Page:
Slumping oil prices

What impact is the current development in the commodity market having on the profitability of renewable energy sources? A summary given by 11:55 PM consultants GmbH.

Most German consumers have welcomed the rapid fall in oil prices with a sigh of relief. On average, motorists will spend 500 euros less on petrol this year. The fact that German exporters are receiving fewer orders from commodity-producing countries appears less significant – at least at first glance. Ultimately, North America and China have so far offset the reduced demand from Saudi Arabia and Russia. But now some experts also fear for the renewable energy sector.


Due to the current very low oil price, some renewable sources are finding it more difficult to gain a foothold in the market. In terms of heating and transport, the introduction of technologies that support renewable energies is extremely expensive. Meanwhile, oil heating gained market share last year. A total of 60,000 oil heating systems were installed in 2015 – 30 percent more than in 2014. When you consider that the proportion of renewable energies in building services fell from 45 percent in 2008 to almost 20 percent in 2015, the trend becomes clear. The German government has also recognised this and launched its "Energy Efficiency Incentive Programme" in January 2016, which is intended to promote alternative energies in buildings and heating systems. 


The slump in petrol and diesel prices is also a problem for the envisaged expansion of electric mobility. Last year, only 12,363 electric cars were registered, which is far too few for the planned target of one million electric vehicles by 2020. Whether it is conducive to further promote electric mobility against the background of lower petrol prices is open to doubt. 


However, analysis undertaken by the corporate consulting firm, Roland Berger, presents an optimistic view. The current increased commercial viability of fossil fuels is only temporary: firstly, nothing has changed in terms of the fundamental scarcity of fossil fuels; secondly, wind power generation on land has become competitive in many European countries. The authors of the study highlight that renewable energies certainly have the potential to become more viable. Wind farm operators, for example, could increase their profits by over 300 million euros a year by reducing operating costs. The German Wind Energy Association (BWE) points out that energy from wind farms is now considerably cheaper to produce than it was four years ago.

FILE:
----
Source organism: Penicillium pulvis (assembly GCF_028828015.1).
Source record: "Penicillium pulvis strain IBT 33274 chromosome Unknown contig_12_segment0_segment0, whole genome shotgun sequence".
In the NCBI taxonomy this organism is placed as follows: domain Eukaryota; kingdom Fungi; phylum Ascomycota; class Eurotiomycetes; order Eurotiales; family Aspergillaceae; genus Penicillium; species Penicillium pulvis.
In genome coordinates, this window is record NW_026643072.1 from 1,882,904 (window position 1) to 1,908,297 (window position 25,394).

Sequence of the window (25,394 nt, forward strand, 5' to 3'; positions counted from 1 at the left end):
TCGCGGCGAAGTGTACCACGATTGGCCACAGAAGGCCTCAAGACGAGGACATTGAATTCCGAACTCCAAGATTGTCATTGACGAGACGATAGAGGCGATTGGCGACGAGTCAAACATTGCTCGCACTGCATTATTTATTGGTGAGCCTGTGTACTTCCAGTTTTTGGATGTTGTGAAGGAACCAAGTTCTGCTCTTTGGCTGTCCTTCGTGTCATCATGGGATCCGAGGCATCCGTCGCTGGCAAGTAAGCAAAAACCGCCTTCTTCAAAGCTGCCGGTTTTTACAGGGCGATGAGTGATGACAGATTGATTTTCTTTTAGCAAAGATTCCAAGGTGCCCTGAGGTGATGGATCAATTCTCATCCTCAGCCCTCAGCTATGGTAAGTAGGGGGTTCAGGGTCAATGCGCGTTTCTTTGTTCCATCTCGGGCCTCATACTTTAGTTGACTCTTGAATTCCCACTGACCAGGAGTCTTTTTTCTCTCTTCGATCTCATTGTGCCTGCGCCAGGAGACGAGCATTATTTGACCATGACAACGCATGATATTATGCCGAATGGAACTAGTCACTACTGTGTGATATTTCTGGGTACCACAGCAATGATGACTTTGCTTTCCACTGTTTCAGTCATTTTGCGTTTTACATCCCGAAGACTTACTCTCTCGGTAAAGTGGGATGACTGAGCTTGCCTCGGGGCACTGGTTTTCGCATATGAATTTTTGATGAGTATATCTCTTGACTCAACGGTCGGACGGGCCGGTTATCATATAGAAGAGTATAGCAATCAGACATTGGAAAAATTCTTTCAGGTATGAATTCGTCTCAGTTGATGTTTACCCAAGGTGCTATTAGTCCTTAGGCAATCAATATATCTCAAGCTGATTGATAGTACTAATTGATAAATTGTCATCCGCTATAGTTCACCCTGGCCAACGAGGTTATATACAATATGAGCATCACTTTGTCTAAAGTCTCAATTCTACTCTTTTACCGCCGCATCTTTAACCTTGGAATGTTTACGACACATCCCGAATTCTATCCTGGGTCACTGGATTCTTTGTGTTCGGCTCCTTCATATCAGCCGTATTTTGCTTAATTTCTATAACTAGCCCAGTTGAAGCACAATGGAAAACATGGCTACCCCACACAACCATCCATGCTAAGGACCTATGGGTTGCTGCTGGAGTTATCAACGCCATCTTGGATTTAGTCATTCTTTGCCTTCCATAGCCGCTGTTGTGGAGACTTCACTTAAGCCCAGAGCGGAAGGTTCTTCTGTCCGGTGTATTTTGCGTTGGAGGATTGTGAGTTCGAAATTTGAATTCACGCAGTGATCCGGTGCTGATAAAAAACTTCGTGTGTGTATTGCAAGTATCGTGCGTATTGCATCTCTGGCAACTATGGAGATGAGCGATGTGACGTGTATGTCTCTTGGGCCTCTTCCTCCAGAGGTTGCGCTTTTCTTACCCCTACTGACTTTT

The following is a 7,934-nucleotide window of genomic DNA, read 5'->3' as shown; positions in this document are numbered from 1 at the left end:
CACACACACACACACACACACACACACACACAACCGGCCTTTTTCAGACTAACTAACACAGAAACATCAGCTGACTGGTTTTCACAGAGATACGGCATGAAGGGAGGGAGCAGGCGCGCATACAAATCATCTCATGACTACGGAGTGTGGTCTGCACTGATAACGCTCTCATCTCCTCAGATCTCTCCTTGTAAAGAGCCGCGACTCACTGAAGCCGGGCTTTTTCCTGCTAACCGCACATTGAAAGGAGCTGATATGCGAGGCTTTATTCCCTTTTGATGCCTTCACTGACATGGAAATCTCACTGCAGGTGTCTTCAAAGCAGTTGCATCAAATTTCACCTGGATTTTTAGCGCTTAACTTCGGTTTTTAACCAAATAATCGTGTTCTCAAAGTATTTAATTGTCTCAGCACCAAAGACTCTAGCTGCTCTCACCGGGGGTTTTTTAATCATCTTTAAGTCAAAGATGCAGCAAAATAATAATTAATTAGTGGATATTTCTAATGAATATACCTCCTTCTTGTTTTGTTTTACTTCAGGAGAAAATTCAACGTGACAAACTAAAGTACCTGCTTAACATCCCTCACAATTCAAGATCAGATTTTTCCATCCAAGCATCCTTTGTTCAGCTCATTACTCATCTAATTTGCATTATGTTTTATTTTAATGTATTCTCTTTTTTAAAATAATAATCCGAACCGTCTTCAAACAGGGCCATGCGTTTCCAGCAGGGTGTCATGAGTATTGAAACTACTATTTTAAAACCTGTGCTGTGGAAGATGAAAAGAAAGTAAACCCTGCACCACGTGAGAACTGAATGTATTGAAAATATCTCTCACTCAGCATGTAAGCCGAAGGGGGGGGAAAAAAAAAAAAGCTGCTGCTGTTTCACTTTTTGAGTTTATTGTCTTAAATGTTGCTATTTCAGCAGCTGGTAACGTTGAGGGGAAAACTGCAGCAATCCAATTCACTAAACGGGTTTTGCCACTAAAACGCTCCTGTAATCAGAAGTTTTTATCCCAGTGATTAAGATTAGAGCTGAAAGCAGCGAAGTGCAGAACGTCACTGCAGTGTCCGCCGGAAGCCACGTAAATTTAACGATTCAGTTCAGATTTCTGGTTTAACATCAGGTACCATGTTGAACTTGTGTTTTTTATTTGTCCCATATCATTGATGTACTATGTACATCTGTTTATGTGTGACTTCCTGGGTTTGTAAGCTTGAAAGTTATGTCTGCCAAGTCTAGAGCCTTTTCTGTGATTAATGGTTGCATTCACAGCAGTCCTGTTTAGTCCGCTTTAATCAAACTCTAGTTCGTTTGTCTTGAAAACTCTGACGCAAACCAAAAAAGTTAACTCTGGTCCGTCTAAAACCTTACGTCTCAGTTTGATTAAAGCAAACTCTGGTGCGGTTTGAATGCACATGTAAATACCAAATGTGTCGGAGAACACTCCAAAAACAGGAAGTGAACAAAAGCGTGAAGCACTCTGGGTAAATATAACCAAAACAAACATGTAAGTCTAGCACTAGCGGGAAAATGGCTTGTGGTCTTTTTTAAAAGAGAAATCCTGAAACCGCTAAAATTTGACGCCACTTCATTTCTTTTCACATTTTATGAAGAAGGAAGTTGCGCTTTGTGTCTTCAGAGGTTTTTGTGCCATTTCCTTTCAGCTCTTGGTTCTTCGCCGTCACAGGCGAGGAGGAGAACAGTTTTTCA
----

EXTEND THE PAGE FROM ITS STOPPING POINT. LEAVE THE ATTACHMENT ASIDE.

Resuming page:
According to analysis by Bloomberg New Energy Finance (BNED), 328.9 billion US dollars were invested in global development of renewable energies last year. Although Germany lost its leading role, according to the study, the record level of investment shows that low oil prices did not affect the international trend of developing alternative energies. According to BNED, the noticeable decline in investment in Germany's renewable energies sector is due to the reduction in photovoltaic systems. 


If we consider the impact of low oil prices on the individual renewable energy sectors, a varied picture emerges. Whilst the falling prices of fossil fuels are creating a negative trend in electric mobility and heating systems, the wind energy market has now become so healthy and profitable that there is even talk of stable development. As it is expected to take years for oil prices to return to their previous high levels, the German government will need to make individual adjustments to its state subsidies.